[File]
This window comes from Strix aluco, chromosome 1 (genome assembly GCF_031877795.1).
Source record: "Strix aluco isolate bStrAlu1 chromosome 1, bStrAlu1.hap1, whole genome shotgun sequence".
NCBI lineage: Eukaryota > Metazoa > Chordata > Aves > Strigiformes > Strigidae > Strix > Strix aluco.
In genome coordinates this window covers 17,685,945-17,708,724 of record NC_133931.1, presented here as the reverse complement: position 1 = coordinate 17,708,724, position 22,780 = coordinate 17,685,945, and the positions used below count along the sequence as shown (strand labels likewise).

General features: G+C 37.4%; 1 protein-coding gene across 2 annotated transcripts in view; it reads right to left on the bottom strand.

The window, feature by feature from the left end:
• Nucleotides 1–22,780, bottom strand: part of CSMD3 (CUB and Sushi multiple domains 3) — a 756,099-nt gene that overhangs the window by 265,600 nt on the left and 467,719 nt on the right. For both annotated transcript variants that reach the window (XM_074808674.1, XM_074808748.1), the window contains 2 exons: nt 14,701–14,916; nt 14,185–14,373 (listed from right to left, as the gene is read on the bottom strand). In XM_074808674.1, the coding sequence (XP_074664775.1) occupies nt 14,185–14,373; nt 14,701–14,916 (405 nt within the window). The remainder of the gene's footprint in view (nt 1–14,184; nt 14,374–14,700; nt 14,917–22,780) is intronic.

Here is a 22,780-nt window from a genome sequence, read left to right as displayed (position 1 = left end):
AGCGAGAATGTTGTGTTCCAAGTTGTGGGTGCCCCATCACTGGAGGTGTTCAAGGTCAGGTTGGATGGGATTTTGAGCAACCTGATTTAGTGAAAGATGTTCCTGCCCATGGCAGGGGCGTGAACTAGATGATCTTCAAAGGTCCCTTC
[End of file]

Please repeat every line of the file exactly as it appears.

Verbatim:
This window comes from Strix aluco, chromosome 1 (genome assembly GCF_031877795.1).
Source record: "Strix aluco isolate bStrAlu1 chromosome 1, bStrAlu1.hap1, whole genome shotgun sequence".
NCBI lineage: Eukaryota > Metazoa > Chordata > Aves > Strigiformes > Strigidae > Strix > Strix aluco.
In genome coordinates this window covers 17,685,945-17,708,724 of record NC_133931.1, presented here as the reverse complement: position 1 = coordinate 17,708,724, position 22,780 = coordinate 17,685,945, and the positions used below count along the sequence as shown (strand labels likewise).

General features: G+C 37.4%; 1 protein-coding gene across 2 annotated transcripts in view; it reads right to left on the bottom strand.

The window, feature by feature from the left end:
• Nucleotides 1–22,780, bottom strand: part of CSMD3 (CUB and Sushi multiple domains 3) — a 756,099-nt gene that overhangs the window by 265,600 nt on the left and 467,719 nt on the right. For both annotated transcript variants that reach the window (XM_074808674.1, XM_074808748.1), the window contains 2 exons: nt 14,701–14,916; nt 14,185–14,373 (listed from right to left, as the gene is read on the bottom strand). In XM_074808674.1, the coding sequence (XP_074664775.1) occupies nt 14,185–14,373; nt 14,701–14,916 (405 nt within the window). The remainder of the gene's footprint in view (nt 1–14,184; nt 14,374–14,700; nt 14,917–22,780) is intronic.

Here is a 22,780-nt window from a genome sequence, read left to right as displayed (position 1 = left end):
AGCGAGAATGTTGTGTTCCAAGTTGTGGGTGCCCCATCACTGGAGGTGTTCAAGGTCAGGTTGGATGGGATTTTGAGCAACCTGATTTAGTGAAAGATGTTCCTGCCCATGGCAGGGGCGTGAACTAGATGATCTTCAAAGGTCCCTTC